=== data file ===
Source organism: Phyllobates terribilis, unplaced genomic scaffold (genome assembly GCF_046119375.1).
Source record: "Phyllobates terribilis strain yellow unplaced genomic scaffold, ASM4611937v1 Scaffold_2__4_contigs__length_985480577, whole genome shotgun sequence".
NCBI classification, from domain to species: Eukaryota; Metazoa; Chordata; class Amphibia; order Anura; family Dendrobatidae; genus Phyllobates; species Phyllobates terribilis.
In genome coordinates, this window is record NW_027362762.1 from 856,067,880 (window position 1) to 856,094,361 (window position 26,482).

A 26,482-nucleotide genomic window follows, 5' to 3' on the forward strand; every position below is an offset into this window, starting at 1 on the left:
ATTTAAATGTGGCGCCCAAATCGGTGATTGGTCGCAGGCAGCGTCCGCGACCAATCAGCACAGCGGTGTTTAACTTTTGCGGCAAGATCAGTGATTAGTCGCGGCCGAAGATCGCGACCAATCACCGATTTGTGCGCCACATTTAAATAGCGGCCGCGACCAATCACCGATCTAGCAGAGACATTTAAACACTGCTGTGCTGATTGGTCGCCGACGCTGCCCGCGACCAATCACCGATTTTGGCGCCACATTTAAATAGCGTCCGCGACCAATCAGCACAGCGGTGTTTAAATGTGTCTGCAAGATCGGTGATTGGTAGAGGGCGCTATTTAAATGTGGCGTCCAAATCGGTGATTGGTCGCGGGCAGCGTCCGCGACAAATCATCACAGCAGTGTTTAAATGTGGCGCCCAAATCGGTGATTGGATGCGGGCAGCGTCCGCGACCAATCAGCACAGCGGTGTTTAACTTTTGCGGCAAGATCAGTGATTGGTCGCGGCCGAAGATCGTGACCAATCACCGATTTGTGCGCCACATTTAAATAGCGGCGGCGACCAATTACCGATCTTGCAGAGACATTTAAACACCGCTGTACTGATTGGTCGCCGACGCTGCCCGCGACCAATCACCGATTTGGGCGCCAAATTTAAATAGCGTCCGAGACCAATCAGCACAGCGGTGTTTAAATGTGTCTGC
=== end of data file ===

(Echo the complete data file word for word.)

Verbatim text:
Source organism: Phyllobates terribilis, unplaced genomic scaffold (genome assembly GCF_046119375.1).
Source record: "Phyllobates terribilis strain yellow unplaced genomic scaffold, ASM4611937v1 Scaffold_2__4_contigs__length_985480577, whole genome shotgun sequence".
NCBI classification, from domain to species: Eukaryota; Metazoa; Chordata; class Amphibia; order Anura; family Dendrobatidae; genus Phyllobates; species Phyllobates terribilis.
In genome coordinates, this window is record NW_027362762.1 from 856,067,880 (window position 1) to 856,094,361 (window position 26,482).

A 26,482-nucleotide genomic window follows, 5' to 3' on the forward strand; every position below is an offset into this window, starting at 1 on the left:
ATTTAAATGTGGCGCCCAAATCGGTGATTGGTCGCAGGCAGCGTCCGCGACCAATCAGCACAGCGGTGTTTAACTTTTGCGGCAAGATCAGTGATTAGTCGCGGCCGAAGATCGCGACCAATCACCGATTTGTGCGCCACATTTAAATAGCGGCCGCGACCAATCACCGATCTAGCAGAGACATTTAAACACTGCTGTGCTGATTGGTCGCCGACGCTGCCCGCGACCAATCACCGATTTTGGCGCCACATTTAAATAGCGTCCGCGACCAATCAGCACAGCGGTGTTTAAATGTGTCTGCAAGATCGGTGATTGGTAGAGGGCGCTATTTAAATGTGGCGTCCAAATCGGTGATTGGTCGCGGGCAGCGTCCGCGACAAATCATCACAGCAGTGTTTAAATGTGGCGCCCAAATCGGTGATTGGATGCGGGCAGCGTCCGCGACCAATCAGCACAGCGGTGTTTAACTTTTGCGGCAAGATCAGTGATTGGTCGCGGCCGAAGATCGTGACCAATCACCGATTTGTGCGCCACATTTAAATAGCGGCGGCGACCAATTACCGATCTTGCAGAGACATTTAAACACCGCTGTACTGATTGGTCGCCGACGCTGCCCGCGACCAATCACCGATTTGGGCGCCAAATTTAAATAGCGTCCGAGACCAATCAGCACAGCGGTGTTTAAATGTGTCTGC